Daniel Cohn-Bendit, today and as a young revolutionary

Abortion and homosexuality had both been legalised in Britain in 1967/early 68.
In France, the legalisation of abortion for up a pregnancy of up to ten weeks did not pass until 1975 and was finally made law in 1979whereas  same sex relations were decriminalised in France in 1791.

The '68 sections of the novel, which spans fifty years up to the present day, offered me the opportunity to research and then bring to life on paper the struggles and the dreams of those young. The Sixties was a very special decade in modern history. Television had arrived into our homes, or those of us in the western world who had the means to acquire or, in my family's case, rent a television set. The daily news was in our living rooms. Vietnam, the death of young soldiers - the same age as I was back then - was played out before my eyes on the small screen. War was there in front of me in black and white or, for some, in colour. The United Kingdom was doing its best to be accepted into the new European Economic Community, founded in 1957.
Music became a potent force for change. As a post-war baby, by the Sixties, I had pocket money and a little bit of earning power  (cleaning the houses of the well-heeled for one shilling an hour!) and could buy records. Eps, LPs, singles. The Beatles and the Stones dominated the British charts but there was also Janis Joplin, The Doors, Bob Marley, an endless choice of now legendary musicians.
The Woodstock Festival was one summer away. Hair, the American Tribal Love-Rock musical, which I saw in London brought nudity and pot-smoking to the West End stage. Quel shock!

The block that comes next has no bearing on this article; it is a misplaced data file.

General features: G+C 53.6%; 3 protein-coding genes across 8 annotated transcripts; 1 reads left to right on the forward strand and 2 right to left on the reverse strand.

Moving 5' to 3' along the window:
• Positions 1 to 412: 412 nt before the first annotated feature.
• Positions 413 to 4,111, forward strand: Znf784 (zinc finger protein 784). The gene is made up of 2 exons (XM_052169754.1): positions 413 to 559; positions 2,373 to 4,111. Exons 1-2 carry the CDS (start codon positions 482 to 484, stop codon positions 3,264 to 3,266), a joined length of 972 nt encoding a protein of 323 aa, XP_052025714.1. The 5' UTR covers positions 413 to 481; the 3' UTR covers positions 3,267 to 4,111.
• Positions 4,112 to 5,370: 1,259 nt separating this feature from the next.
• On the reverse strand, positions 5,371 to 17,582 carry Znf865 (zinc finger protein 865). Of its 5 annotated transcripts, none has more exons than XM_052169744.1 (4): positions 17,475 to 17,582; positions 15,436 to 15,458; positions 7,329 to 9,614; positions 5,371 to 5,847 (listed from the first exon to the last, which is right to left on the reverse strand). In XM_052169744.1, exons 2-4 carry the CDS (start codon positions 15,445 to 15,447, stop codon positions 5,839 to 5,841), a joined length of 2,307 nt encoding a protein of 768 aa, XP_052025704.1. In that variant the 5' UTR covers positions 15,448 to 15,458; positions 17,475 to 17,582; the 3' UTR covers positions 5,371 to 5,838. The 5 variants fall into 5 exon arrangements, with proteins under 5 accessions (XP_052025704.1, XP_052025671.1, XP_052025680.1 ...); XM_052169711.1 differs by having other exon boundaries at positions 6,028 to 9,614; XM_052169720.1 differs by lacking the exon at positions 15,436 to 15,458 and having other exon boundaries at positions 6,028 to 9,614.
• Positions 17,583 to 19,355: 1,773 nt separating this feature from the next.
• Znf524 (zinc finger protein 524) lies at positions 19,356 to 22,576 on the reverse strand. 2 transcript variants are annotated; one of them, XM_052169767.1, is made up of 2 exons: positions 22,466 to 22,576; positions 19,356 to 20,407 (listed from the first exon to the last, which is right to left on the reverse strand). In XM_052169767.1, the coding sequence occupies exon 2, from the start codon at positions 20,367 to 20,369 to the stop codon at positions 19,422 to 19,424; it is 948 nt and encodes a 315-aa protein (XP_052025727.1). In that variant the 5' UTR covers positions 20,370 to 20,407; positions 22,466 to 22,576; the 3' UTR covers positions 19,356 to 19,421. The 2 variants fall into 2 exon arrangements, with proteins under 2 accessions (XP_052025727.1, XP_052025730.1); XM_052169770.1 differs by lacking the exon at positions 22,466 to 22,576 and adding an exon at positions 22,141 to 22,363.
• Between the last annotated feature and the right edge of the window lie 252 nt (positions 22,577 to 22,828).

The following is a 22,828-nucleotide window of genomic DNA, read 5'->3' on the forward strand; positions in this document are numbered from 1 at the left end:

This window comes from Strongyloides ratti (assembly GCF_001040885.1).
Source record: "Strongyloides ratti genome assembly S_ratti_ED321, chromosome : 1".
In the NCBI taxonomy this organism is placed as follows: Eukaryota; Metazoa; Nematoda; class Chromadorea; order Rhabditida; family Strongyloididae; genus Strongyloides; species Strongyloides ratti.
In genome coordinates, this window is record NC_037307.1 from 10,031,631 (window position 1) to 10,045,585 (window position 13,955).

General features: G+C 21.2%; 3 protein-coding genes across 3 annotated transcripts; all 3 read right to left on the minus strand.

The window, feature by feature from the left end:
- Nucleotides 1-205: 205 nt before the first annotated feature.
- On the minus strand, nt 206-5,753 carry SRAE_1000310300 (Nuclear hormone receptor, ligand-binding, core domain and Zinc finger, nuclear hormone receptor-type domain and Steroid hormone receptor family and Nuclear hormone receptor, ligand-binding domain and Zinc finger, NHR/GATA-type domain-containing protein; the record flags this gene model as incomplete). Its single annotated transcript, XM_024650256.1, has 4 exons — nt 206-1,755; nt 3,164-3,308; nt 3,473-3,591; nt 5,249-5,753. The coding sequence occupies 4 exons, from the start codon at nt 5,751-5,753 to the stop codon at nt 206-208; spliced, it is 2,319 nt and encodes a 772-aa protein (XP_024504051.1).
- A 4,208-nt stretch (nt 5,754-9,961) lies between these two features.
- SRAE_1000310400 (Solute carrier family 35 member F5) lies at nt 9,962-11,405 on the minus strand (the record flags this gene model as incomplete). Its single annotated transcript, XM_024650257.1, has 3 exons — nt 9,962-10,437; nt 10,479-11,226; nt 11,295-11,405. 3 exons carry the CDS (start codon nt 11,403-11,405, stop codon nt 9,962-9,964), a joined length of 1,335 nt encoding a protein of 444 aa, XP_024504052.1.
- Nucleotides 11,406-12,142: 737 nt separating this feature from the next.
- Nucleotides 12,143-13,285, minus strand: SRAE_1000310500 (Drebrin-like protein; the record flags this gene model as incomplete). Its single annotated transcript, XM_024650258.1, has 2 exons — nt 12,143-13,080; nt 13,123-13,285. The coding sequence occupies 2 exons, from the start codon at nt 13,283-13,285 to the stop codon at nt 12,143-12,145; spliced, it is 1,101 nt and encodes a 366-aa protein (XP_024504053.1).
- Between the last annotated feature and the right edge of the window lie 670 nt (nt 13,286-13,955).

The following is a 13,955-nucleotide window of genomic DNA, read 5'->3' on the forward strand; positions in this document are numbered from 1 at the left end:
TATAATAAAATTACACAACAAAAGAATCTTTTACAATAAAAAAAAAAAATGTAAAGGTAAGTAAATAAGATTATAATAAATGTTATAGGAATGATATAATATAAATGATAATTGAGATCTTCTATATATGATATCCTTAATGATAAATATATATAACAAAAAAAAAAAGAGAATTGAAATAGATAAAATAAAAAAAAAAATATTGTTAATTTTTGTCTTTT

In the UK the original production starred Oliver Tobias and Marsha Hunt.

We didn't have the internet, we didn't have emails or Smartphones but we were becoming connected to other like-minded young, and even to those who did not share our points of view. Grace steps out of her comfort zone when she steps off the train in Paris. Over the course of one summer, she falls in love - a head over heels kind of reckless teenage love that provokes a devastating accident and leaves its dark shadow on her life. She tries drugs, she demonstrates, she loses her virginity. She makes friends. Until that point in her young life, her family and her small town surroundings are all that she has experienced. The idea of changing the world is a notion she has heard about in songs, on the television. Her summer in Paris changes all that and by the time she returns to London to begin drama school, her life has changed forever. 

I hope you will read and enjoy THE HOUSE ON THE EDGE OF THE CLIFF 


Unknown said...

Look forward to its publication and obtaining an early copy.

Unknown said...

So interesting...Thank you, Carol...certainly adds to the anticipation of reading your new novel! Looking forward to that very much...I am afraid I let so much of that time ‘pass me by’ as I was totally wrapped up in my world...